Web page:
The all too familiar story, however, is one of death. Private W. J. Jackson wrote to the church magazine in 1916. In one letter he recalled how he crawled between his blankets wishing for something to read while his feet thawed. Private Jackson goes on to recall the dangers of shells falling from German Artillery and the constant threat of German snipers. In November that same year, Private Jackson was killed in action, by a sniper. Those that knew him remembered his spirit and devotion to defend the honour and safety of Britain. Before the war Private Jackson was a teacher at St. George’s Road School.

Servicemen described a mutual respect between those who fought on both sides. Private Jackson, before his death revealed that German prisoners were brought down into the trenches, and only pity was expressed. He added that as prisoners passed, they were greeted with a nod and a smile as though they were comrades. German heroism was not a theme for any sort of address, including in Hull, but in a published article from the Home Fires, some were reminded that even in this bitter war there was a common bond between England and Germany, and that is the desire to sacrifice for the cause, for which both sides think is right, that our men should fight.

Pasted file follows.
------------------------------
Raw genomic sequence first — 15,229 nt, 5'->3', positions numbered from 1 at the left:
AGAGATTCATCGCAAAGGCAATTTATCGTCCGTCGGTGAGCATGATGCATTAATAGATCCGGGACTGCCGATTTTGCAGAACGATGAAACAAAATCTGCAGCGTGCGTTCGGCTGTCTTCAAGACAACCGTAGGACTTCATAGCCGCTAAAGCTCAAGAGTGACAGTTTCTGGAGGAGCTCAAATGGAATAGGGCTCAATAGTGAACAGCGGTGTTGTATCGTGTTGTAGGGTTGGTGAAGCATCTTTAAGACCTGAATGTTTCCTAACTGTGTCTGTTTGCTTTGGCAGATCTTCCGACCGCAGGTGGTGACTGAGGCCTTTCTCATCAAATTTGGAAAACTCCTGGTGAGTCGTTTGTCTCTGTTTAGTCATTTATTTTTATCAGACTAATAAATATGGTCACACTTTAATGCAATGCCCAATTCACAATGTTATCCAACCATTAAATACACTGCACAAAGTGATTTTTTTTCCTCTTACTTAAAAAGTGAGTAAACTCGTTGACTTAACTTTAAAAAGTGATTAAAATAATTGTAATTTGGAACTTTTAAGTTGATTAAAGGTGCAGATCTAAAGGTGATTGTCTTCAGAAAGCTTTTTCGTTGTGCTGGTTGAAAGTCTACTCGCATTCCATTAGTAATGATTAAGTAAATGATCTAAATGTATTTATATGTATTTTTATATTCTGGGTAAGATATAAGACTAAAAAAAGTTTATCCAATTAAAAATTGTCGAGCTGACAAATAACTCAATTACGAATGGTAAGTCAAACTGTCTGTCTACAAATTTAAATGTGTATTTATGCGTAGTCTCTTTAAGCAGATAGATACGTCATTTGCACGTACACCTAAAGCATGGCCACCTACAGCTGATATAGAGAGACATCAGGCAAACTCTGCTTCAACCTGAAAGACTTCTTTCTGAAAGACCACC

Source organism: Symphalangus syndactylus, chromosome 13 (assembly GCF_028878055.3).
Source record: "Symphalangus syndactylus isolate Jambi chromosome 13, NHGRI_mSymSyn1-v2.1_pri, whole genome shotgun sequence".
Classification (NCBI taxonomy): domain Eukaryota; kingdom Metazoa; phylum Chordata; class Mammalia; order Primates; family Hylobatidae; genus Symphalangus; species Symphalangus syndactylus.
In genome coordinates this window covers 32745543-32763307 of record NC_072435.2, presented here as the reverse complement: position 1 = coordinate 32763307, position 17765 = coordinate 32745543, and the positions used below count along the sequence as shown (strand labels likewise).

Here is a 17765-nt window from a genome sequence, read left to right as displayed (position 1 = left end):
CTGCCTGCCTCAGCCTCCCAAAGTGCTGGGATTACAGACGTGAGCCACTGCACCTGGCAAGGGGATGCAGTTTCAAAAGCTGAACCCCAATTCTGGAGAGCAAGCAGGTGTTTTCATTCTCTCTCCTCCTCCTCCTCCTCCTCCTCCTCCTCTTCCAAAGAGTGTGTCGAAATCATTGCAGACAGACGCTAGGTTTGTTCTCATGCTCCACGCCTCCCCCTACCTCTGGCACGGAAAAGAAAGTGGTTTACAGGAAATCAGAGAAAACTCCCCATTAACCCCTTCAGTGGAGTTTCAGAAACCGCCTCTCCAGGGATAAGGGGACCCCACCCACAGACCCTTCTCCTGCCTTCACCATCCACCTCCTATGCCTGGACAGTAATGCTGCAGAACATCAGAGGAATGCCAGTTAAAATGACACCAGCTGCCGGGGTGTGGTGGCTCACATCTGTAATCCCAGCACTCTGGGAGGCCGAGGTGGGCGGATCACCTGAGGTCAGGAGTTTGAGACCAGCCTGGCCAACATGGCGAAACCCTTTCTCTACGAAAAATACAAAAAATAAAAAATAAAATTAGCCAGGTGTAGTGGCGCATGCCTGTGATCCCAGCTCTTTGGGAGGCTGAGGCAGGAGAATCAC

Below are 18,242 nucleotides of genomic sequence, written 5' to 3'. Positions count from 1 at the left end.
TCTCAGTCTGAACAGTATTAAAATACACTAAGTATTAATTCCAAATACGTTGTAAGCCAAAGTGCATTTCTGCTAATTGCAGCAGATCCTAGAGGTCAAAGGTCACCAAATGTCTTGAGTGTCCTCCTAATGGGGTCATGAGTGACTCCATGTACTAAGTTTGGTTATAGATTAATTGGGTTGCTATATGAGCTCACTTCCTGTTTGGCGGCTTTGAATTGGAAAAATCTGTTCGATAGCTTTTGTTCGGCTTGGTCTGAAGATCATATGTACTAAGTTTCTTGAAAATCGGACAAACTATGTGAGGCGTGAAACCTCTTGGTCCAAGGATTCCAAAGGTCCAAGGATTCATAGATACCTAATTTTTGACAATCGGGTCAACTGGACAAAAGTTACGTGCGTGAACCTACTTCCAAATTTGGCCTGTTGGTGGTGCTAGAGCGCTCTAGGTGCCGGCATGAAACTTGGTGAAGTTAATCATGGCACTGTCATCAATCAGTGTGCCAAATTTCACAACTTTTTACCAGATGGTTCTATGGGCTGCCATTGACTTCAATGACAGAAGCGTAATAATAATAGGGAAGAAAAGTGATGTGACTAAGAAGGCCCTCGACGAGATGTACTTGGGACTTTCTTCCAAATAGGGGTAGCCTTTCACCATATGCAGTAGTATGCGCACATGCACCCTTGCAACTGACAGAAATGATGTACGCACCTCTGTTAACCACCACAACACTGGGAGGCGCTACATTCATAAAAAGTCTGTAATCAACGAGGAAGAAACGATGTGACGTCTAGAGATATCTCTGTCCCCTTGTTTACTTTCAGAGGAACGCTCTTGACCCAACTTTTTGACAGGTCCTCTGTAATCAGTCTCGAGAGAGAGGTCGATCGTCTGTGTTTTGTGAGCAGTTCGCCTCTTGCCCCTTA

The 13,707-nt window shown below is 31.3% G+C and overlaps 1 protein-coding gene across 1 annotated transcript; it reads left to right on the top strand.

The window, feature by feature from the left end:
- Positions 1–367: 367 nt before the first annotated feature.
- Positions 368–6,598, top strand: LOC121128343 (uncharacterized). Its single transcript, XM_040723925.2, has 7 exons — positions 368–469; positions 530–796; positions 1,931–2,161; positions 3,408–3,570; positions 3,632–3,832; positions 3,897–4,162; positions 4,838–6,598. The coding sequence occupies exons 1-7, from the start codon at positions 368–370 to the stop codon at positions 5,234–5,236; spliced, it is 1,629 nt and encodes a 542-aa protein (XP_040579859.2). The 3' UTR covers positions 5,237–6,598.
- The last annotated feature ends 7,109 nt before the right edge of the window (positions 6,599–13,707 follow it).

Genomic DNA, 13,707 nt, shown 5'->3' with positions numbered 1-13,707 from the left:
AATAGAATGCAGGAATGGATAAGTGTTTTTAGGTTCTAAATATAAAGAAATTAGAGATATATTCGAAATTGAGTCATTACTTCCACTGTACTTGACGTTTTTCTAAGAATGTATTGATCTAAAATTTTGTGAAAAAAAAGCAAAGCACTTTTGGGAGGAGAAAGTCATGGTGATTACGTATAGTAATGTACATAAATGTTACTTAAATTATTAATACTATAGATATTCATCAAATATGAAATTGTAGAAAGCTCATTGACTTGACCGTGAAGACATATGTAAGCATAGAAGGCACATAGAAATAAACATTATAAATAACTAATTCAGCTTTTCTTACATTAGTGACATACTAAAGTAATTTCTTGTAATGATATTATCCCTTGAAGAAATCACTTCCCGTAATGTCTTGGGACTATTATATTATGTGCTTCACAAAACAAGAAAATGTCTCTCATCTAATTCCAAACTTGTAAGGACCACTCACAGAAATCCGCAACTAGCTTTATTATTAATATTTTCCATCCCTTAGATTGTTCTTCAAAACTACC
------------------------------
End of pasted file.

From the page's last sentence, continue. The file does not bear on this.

An interesting issue that comes from the letters of servicemen is the ruinous effects drink was having on some. Private H. Machin recalls how he could almost write a book on the evils of drink in the army. The problems were such that the French abolished the sale of absinthe. However, this was just one of the many drinks for sale in France at the time. Private Machin goes on to add that many in the army are being ruined by body and soul through drink. He, like others felt if soldiers were prevented from drinking it would do more good than people at home realise. Private Frank Rusholme agreed that preventing drink was a good proposal, but he declared that retaining this privilege meant the men were more likely to commit under the worst conditions, than if drink were taken away.